6. The fact that I did not include Trent Giambrone near the top of the list is not a knock against him as I love to watch him play and hit. I think he could have a great year at AA. To do so, he needs to be more consistent at the plate. He had an up and down year at Myrtle Beach after skipping South Bend. I think he will adjust back in 2018. There’s a lot to like about his game, his leadership, his intensity, and his potential for power.
Ones to Watch – Delvin Zinn, Jhonny Bethencourt, and Christian Donahue
Zinn played a mixture of shortstop and second base last year for Mesa while Bethencourt played all over the infield for Eugene. Both have the potential for outstanding bats. However, I think their positions need to be a little bit more settled. Zinn should be at Eugene playing a mixture of second and shortstop while Bethencourt should be at South Bend. The problem is where Bethencourt is going to play as he is not very solid defensively. I think he fits best at second base versus third base and especially over short.
At the end of the season, the Cubs signed undrafted free agent second baseman Christian Donahue from Oregon State. He was dismissed from the team right before the College World Series. It should be interesting to see how he does and where he does it at. In addition to playing second base for the Beavers, he played some outfield. He is known for having a high motor and being an excellent base runner.
By Todd Johnson
There have been many times over the past two summers where I have referred to Wladimir Galindo as “my guy.” I still feel that way despite his inability to stay healthy. What Galindo has is a large frame and the potential for power similar to previous prospects like Eloy Jimenez and Ian Happ. It’s a pretty fancy comparison, and I don’t really think it’s hyperbole to put him in with those two names. The only issue is whether he can stay healthy enough to fulfill that potential.
After staying healthy for most of 2016 at Eugene, I was really excited to see what Galindo could do in his first year in full season baseball at South Bend. I liked the fact that when he sees the ball, he hits the ball. In just 44 games, he hit .290 with four home runs and 19 RBIs at 20 years of age. There is a natural inclination for him to go up to the plate swinging. Although, in 2017. his K percentage shrunk to an all time low of 20.9%. Considering his injury history, you should not find this approach surprising.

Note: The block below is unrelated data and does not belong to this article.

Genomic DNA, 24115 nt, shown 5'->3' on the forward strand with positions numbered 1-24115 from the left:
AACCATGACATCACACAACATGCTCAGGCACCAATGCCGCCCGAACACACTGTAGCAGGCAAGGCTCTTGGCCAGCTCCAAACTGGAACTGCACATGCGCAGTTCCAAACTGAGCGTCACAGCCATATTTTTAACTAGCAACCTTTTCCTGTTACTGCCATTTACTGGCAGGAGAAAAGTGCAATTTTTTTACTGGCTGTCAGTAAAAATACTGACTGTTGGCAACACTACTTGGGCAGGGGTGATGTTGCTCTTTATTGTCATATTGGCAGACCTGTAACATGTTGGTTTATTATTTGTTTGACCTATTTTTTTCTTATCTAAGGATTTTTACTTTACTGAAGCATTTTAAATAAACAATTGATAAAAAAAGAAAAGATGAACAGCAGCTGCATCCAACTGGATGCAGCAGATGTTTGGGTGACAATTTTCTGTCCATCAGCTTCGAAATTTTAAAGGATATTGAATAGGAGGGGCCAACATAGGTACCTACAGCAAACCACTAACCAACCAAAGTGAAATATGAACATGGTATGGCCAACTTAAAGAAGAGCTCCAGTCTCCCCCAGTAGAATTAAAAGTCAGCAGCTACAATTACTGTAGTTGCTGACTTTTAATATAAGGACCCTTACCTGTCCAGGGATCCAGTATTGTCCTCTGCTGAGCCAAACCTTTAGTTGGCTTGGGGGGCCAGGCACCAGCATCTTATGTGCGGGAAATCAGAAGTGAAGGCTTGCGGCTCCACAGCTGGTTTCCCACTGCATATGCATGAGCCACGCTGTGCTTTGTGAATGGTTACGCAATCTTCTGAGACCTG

Despite being signed in 2013, he only has 787 at bats for his total career. There’s not very many. In addition, he has not seen that many pitches in his four years of playing baseball in Venezuela, Mesa, Eugene, and South Bend. He has seen just a total of 2106 pitches as a professional. For your average player, that is not very many. Most full season minor leaguers will see between 1600 to 1800 pitches in just one season (120-140 games).
In his brief stint at South Bend, Galindo came across as an experienced hitter despite his lack of game experience. One thing that impressed me was how often and how easily he went to right field. at South Bend. 36.9% of batted ball by Galindo wound up in the opposite field. That is an extremely high rate that reminds me of another Cub who loved to go oppo in his prime in the 1990s.